Captain’s Log

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Captain’s Log

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“The Time Is Now!”

Gerald Williams

Gerald Williams’s “Messages” (1970) is on view in “The Time Is Now! Art Worlds of Chicago’s South Side, 1960-1980,” at the Smart Museum of Art in Chicago. Credit Smart Museum of Art, The University of Chicago.

The exhibition, “The Time Is Now! Art Worlds of Chicago’s South Side 1960-1980,” which opened in September and runs through Dec. 30, is part corrective, part history lesson, part reintroduction.

Gerald Williams 2

The artist Gerald Williams in his studio in Chicago. His work wasn’t shown at the big Chicago galleries in the 1970s, but now that is changing. Credit Danielle Scruggs for The New York Times.

(Tariro Mzezewa, “50 Years Later, Chicago Artists Are Getting Their Due,” NYTimes, 11-8-18)

(c) 2018 JMN.

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Gucci Pride

Gucci

In Milan, billboarding the Gucci logo with a multitone sweater and belt. Credit Claudio Lavenia/Getty Images.

“For youthful fans, the Gucci logo is a tag, a way of stating, ‘I am socially responsible,’” [Milton] Pedraza* said. “It gives you a very clear identity that goes beyond a fashion statement.”

[*Founder and CEO of the Luxury Institute, a New York consulting firm.]

(Ruth La Ferla, “What Gives the Logo Its Legs,” NYTimes, 11-7-18)

(c) 2018 JMN.

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Tenderness in the Kitchen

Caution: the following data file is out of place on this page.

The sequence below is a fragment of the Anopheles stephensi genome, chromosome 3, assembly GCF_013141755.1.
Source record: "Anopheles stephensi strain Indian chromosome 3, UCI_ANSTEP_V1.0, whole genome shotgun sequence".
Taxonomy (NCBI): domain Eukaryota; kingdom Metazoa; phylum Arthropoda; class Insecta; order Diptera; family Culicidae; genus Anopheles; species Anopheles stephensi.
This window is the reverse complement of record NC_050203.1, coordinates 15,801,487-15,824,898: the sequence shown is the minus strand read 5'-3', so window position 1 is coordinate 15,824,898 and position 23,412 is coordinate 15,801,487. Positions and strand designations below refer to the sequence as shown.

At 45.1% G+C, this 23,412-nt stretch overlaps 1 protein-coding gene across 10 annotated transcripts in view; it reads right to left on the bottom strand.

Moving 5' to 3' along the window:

Flynn McGarry

The young man [Flynn McGarry] seems a relatively gentle soul in a world still learning to be less needlessly rough.

(Glenn Kenny, “‘Chef Flynn’ Review: A Gastronomic Wonder from Boy to Man,” NYTimes, 11-9-18)

(c) 2018 JMN.

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Lyrics Again

Selfie With Tea Kettle, JMN, photo. (c) 2018 James Mansfield Nichols. All rights reserved.

Selfie With Tea Kettle, JMN, photo. (c) 2018 James Mansfield Nichols. All rights reserved.

One of my playlists I call “aMix” is an eclectic selection of some 50 songs from various genres and periods. (There’s also a list called bMix.) This morning I heard Jacques Brel singing “Ne me quitte pas.” As the poignant song washed over me while I cooked, I became aware of the phrase “on a vu rejaillir le feu….” Also something along the lines of “il faut oublier les malentendus.” It occurred to me to revisit thoughts about song lyrics and what they’re for.

I’ve tried to get on board with the notion that there’s good modern music in which the words being sung aren’t recognizable, and that that’s okay. The content of the lyrics is dispensable without diminishing the song according to this line of reasoning. It is, after all, music, not poetry. A poem must be exceedingly well wrought and articulated linguistically to be successful; I see no room for compromise on that score. It would make no sense to mumble a poem to an audience, or to make it difficult to read by using a script font, for example, or poorly calculated line breaks. Song lyrics, on the other hand, take a back seat to melody, harmony and rhythm in much modern pop performance — even to dance, as Eric Wayne usefully points out.